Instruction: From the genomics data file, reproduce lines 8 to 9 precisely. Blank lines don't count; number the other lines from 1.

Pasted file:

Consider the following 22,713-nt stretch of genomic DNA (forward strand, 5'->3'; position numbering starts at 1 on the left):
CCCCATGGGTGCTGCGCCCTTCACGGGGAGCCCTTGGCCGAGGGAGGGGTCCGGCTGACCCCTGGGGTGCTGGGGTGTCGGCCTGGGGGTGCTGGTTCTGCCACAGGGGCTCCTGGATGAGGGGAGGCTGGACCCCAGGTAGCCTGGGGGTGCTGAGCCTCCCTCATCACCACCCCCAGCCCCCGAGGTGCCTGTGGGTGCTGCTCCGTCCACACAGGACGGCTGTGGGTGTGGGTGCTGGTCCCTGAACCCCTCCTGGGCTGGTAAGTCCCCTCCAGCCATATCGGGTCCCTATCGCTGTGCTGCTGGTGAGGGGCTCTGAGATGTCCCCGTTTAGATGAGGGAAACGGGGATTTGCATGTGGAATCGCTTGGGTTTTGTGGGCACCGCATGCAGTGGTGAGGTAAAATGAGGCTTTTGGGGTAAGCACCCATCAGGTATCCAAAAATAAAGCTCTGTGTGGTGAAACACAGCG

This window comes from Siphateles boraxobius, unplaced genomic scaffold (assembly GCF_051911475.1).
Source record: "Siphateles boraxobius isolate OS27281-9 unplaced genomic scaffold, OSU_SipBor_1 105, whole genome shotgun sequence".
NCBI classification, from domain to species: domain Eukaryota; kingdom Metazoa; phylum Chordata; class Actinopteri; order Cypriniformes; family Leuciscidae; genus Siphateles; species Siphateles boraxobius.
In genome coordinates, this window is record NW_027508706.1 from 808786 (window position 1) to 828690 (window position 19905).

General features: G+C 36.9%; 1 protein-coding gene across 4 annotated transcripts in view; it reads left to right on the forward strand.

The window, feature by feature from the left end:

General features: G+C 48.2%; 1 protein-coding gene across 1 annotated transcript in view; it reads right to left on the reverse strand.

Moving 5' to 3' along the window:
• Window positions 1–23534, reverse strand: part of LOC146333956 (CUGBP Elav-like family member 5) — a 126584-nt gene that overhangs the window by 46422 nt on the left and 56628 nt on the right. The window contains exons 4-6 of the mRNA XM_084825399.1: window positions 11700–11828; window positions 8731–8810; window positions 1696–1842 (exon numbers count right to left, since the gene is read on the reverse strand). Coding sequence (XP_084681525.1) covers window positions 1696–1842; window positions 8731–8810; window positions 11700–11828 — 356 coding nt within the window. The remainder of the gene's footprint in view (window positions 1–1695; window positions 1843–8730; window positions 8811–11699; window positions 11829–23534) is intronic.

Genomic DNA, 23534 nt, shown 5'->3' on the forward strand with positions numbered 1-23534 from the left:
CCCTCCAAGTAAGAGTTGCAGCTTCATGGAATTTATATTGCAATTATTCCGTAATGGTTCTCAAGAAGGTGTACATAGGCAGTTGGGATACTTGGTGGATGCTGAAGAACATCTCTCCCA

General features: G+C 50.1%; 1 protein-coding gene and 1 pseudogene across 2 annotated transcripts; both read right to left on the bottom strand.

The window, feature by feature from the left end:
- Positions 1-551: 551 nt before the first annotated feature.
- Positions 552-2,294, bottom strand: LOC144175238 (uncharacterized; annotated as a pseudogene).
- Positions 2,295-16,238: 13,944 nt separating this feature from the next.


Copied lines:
The window, feature by feature from the left end:

General features: G+C 48.2%; 1 protein-coding gene across 1 annotated transcript in view; it reads right to left on the reverse strand.